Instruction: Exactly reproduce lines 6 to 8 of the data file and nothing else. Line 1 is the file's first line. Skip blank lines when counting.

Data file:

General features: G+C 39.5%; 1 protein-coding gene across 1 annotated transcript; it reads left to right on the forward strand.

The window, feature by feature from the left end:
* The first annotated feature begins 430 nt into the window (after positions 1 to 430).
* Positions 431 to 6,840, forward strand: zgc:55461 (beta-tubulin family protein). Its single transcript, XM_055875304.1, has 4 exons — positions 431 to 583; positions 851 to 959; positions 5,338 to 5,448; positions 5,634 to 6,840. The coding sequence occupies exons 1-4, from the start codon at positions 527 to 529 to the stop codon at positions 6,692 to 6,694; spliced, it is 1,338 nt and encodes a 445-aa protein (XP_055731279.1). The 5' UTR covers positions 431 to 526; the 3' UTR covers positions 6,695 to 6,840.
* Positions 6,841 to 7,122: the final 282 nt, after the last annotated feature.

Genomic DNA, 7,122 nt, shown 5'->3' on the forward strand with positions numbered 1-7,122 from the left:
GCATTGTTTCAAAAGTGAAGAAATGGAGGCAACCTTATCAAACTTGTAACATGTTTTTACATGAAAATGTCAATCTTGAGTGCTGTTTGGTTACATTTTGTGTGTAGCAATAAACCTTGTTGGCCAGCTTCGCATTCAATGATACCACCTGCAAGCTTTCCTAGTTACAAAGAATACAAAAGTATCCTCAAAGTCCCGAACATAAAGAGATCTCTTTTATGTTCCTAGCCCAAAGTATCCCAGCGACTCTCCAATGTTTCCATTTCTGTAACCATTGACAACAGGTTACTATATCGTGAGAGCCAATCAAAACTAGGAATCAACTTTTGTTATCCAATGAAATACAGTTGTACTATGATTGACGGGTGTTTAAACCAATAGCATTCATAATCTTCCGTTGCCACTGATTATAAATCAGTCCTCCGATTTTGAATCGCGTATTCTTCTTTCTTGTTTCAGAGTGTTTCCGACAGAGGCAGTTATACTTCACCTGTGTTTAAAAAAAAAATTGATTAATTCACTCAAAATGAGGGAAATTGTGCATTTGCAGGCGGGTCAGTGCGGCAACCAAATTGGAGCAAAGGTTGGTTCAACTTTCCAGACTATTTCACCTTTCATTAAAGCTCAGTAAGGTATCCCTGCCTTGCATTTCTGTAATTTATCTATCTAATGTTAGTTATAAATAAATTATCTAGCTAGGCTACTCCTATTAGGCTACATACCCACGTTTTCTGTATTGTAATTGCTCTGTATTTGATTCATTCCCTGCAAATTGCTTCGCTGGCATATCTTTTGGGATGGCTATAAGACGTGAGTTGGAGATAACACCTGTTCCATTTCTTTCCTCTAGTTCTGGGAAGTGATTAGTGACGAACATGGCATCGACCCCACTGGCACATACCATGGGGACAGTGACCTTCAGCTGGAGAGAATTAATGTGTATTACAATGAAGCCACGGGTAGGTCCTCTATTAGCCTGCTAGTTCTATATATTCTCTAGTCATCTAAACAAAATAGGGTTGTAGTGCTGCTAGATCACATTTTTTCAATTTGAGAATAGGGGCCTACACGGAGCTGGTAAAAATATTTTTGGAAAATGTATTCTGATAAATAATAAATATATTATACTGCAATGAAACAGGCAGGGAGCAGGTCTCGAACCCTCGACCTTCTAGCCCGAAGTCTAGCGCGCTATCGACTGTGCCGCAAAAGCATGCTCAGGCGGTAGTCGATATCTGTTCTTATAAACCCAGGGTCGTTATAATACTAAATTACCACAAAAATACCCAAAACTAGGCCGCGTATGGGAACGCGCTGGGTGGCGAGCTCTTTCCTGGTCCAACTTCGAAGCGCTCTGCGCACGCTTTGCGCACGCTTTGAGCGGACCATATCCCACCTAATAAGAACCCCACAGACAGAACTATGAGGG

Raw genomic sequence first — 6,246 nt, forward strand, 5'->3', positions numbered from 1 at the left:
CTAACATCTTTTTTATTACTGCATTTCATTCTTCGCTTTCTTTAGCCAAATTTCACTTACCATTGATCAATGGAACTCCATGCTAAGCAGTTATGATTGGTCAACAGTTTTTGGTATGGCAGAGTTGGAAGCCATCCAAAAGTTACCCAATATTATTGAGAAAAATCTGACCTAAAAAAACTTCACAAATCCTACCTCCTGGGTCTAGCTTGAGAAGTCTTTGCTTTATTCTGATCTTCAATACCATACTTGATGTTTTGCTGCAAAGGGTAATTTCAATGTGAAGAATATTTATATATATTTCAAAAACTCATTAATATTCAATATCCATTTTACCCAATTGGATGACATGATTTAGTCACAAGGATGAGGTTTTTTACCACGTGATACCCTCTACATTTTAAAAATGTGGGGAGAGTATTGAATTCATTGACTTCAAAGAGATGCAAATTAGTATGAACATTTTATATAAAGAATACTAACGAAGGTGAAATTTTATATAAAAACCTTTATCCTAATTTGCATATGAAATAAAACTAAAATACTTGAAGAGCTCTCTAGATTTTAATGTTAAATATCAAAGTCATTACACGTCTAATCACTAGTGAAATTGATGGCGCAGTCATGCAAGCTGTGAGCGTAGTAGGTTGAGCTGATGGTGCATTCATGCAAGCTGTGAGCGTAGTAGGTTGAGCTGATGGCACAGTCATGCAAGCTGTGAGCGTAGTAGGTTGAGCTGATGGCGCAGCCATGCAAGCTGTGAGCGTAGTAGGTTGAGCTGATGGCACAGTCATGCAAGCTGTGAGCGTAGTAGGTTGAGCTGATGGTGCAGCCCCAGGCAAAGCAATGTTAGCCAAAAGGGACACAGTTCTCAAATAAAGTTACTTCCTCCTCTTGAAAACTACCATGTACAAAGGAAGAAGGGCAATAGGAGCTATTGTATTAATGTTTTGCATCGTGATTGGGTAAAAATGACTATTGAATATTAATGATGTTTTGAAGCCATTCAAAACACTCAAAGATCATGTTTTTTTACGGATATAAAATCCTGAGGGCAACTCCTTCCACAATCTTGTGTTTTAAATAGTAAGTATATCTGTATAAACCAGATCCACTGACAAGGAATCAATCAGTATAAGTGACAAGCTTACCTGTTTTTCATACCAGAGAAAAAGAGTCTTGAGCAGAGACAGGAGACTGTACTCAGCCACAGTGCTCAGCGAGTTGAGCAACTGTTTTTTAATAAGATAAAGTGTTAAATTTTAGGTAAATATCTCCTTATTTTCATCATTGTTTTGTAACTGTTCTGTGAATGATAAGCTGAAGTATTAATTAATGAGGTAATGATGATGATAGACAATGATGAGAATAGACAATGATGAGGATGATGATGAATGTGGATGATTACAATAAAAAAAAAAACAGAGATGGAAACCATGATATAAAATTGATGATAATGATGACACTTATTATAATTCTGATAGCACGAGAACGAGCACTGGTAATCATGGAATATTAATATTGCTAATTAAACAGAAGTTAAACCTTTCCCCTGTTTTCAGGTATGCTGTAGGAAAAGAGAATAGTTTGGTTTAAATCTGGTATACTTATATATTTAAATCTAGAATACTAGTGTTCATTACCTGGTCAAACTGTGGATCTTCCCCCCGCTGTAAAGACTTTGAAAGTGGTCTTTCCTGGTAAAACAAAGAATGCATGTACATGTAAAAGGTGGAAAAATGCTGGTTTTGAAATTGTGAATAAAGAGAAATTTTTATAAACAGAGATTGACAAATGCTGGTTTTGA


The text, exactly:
Genomic DNA, 7,122 nt, shown 5'->3' on the forward strand with positions numbered 1-7,122 from the left:
GCATTGTTTCAAAAGTGAAGAAATGGAGGCAACCTTATCAAACTTGTAACATGTTTTTACATGAAAATGTCAATCTTGAGTGCTGTTTGGTTACATTTTGTGTGTAGCAATAAACCTTGTTGGCCAGCTTCGCATTCAATGATACCACCTGCAAGCTTTCCTAGTTACAAAGAATACAAAAGTATCCTCAAAGTCCCGAACATAAAGAGATCTCTTTTATGTTCCTAGCCCAAAGTATCCCAGCGACTCTCCAATGTTTCCATTTCTGTAACCATTGACAACAGGTTACTATATCGTGAGAGCCAATCAAAACTAGGAATCAACTTTTGTTATCCAATGAAATACAGTTGTACTATGATTGACGGGTGTTTAAACCAATAGCATTCATAATCTTCCGTTGCCACTGATTATAAATCAGTCCTCCGATTTTGAATCGCGTATTCTTCTTTCTTGTTTCAGAGTGTTTCCGACAGAGGCAGTTATACTTCACCTGTGTTTAAAAAAAAAATTGATTAATTCACTCAAAATGAGGGAAATTGTGCATTTGCAGGCGGGTCAGTGCGGCAACCAAATTGGAGCAAAGGTTGGTTCAACTTTCCAGACTATTTCACCTTTCATTAAAGCTCAGTAAGGTATCCCTGCCTTGCATTTCTGTAATTTATCTATCTAATGTTAGTTATAAATAAATTATCTAGCTAGGCTACTCCTATTAGGCTACATACCCACGTTTTCTGTATTGTAATTGCTCTGTATTTGATTCATTCCCTGCAAATTGCTTCGCTGGCATATCTTTTGGGATGGCTATAAGACGTGAGTTGGAGATAACACCTGTTCCATTTCTTTCCTCTAGTTCTGGGAAGTGATTAGTGACGAACATGGCATCGACCCCACTGGCACATACCATGGGGACAGTGACCTTCAGCTGGAGAGAATTAATGTGTATTACAATGAAGCCACGGGTAGGTCCTCTATTAGCCTGCTAGTTCTATATATTCTCTAGTCATCTAAACAAAATAGGGTTGTAGTGCTGCTAGATCACATTTTTTCAATTTGAGAATAGGGGCCTACACGGAGCTGGTAAAAATATTTTTGGAAAATGTATTCTGATAAATAATAAATATATTATACTGCAATGAAACAGGCAGGGAGCAGGTCTCGAACCCTCGACCTTCTAGCCCGAAGTCTAGCGCGCTATCGACTGTGCCGCAAAAGCATGCTCAGGCGGTAGTCGATATCTGTTCTTATAAACCCAGGGTCGTTATAATACTAAATTACCACAAAAATACCCAAAACTAGGCCGCGTATGGGAACGCGCTGGGTGGCGAGCTCTTTCCTGGTCCAACTTCGAAGCGCTCTGCGCACGCTTTGCGCACGCTTTGAGCGGACCATATCCCACCTAATAAGAACCCCACAGACAGAACTATGAGGG

Raw genomic sequence first — 6,246 nt, forward strand, 5'->3', positions numbered from 1 at the left: